Dave And Jenny Marrs Explain The Pros And Cons Of Installing Gas Lanterns To Your Home's Exterior

When family friend Sophia Lacy moved back to Bentonville, Jenny and Dave Marrs wanted to give her the English cottage-style feel she was looking for in her first house. As shown in the Season 5 premiere of "Fixer to Fabulous," part of that –- a big part, it turned out –- was adding gas lanterns to the front of the home: two lanterns mounted high next to the garage door and two lower by the covered, newly centered entry door. Jenny strongly prefers the authentic flicker of gas lamps, but Dave pointed out that it would cost around $1,500 to install the necessary gas lines, versus about $60 to run the cable necessary for electric versions. "I love hearing that Sofia wants to lean in to her time spent in England," Jenny said in the episode. "She wants this home to feel like an English cottage." And the Marrses wanted that for her, and ultimately found the budget for it.

There are good reasons to prefer gas to electric outdoor lighting. They don't attract insects like electric lights do, for example. And they're useful in the event of an electrical outage, which makes them convenient and more secure. But the reason most prefer gas lanterns is that they have an enormous aesthetic edge over electric lighting that overcomes some of gas' shortcomings. This is why Jenny Marrs believes gas lighting will make your front door more inviting.

Installing gas fixtures can be expensive

The biggest shortcoming of gas outdoor lighting is its cost, which can fall within a huge range. It will never be as inexpensive to install, use, and maintain as electric lighting is. One unhappy scenario is that the home doesn't have gas already installed. The cost of installing new gas service ranges from free to a staggering $9,500 (although the national U.S. average is $2,000). You can also incur these fees if your home has gas but the current supply line is at capacity. Some gas utilities will provide free installation of the main line and meter, depending on the distance from an established gas main. Each gas line can cost an average of $550 (about $30 to $75 per linear foot), reflecting the more expensive materials required for gas versus electricity, as well as costs like permits, fees for meter connection, and licensed installers.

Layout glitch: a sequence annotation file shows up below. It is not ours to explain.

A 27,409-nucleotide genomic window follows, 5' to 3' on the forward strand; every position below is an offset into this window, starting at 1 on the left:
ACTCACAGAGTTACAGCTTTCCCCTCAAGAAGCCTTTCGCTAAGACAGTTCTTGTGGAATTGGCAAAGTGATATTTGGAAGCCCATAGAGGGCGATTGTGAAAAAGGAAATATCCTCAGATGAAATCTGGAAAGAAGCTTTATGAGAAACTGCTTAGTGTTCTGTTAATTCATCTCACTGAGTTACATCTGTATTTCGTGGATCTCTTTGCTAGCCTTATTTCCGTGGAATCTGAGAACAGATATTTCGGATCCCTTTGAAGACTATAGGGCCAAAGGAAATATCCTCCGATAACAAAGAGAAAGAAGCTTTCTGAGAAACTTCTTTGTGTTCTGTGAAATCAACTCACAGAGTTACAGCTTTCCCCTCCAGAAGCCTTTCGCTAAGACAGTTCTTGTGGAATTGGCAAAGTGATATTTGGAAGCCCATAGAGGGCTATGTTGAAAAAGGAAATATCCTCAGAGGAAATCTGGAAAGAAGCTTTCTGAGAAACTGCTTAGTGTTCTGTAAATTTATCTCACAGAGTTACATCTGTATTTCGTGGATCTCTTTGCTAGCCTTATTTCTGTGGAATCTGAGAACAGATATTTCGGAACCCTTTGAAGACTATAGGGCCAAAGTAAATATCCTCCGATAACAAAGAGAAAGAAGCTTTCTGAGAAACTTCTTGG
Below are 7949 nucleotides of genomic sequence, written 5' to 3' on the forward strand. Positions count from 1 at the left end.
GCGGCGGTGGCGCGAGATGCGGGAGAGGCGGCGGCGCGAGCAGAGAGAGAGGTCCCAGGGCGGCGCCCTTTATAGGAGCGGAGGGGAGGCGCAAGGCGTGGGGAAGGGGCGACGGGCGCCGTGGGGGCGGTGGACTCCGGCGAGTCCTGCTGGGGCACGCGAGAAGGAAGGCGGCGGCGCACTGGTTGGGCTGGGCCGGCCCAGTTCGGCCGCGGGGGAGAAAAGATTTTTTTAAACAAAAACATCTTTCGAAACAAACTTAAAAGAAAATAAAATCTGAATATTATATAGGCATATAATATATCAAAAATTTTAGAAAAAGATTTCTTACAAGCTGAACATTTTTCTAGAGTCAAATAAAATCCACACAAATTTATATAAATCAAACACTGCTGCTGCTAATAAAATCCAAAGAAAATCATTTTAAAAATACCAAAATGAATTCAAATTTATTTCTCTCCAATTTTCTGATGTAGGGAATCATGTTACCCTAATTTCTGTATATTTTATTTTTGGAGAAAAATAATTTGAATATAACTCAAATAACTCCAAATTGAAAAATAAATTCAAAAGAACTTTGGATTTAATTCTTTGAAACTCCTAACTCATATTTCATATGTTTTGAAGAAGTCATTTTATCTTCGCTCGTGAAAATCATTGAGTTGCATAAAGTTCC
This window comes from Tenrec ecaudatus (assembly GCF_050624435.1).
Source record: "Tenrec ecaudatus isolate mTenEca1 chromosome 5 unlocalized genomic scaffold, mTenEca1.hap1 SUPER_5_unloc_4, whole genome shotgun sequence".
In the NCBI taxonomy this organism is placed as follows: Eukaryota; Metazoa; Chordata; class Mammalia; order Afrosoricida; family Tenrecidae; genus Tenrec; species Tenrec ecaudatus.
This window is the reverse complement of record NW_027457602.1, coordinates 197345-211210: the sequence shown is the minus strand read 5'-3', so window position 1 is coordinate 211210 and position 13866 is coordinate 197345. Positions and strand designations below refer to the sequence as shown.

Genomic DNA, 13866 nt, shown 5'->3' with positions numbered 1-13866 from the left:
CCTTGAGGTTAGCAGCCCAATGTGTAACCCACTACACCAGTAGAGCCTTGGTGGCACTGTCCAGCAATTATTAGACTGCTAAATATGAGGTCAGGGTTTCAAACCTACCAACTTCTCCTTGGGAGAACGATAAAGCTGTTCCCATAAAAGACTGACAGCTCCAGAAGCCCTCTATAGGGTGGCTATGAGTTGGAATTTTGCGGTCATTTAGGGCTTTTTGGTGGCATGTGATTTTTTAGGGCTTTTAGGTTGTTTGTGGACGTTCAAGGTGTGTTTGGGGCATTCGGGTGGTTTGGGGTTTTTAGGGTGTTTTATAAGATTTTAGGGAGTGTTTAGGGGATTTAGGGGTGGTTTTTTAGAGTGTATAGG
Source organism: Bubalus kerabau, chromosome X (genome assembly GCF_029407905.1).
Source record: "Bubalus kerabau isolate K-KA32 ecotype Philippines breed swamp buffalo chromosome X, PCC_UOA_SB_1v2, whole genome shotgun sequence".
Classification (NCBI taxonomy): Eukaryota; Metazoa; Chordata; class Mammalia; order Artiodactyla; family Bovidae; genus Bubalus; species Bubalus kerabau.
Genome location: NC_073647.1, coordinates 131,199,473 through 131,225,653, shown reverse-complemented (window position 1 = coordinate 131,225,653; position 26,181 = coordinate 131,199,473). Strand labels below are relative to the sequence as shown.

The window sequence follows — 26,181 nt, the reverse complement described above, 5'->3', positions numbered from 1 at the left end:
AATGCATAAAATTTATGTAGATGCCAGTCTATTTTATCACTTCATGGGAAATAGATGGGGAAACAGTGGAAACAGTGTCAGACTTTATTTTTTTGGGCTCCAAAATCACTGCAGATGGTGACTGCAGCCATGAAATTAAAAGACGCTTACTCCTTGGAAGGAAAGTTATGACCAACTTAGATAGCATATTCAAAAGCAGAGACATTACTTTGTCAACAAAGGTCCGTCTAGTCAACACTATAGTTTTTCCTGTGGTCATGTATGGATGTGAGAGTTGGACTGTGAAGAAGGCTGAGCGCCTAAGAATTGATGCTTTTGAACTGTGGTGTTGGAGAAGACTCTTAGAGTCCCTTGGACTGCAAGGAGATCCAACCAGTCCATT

On top of installation expenses, gas is expensive in other ways. It costs $10-30 per month to operate each lantern, depending on gas prices where you live. You can mitigate this by using timer-based igniters to turn them off during daylight hours, but this is only available on high-end fixtures. (And, of course, electronic ignition systems require electricity, so you might need to run those lines too.) At a cost of $550-600 per lantern for the light itself, it can take more than a decade to recoup the added cost of these fixtures. The lanterns chosen by Jenny Marrs cost $2,540, or $635 each.

Other considerations when comparing gas to electric outdoor lighting

Gas lighting has a handful of other downsides, as well. Gas lights are noisy, and depending on the design of the fixture you choose, they can be extinguished by a strong wind. They produce carbon monoxide and are hotter to the touch than LED lights, though neither is a huge safety risk for outdoor lighting. They also require more frequent maintenance than their electric equivalents, which have very long periods during which no maintenance at all is required.

None of these factors was enough to dissuade Jenny Marrs from having gas lanterns to complete Lacy's new home, though, and that's the power of the flickering gas flame. But there's one more thing to consider: Current-generation flame LEDs are more convincing, and many even include the ability to appear realistic when the bulb is installed right side-up or upside-down. These faux flame bulbs, like the ones reviewed on James White's as-seen-on-TV and gadget review YouTube channel, are convincing at night, but less so during the day. But they will allow you to use Jenny and Dave Marrs' trick to boost your curb appeal without breaking the bank.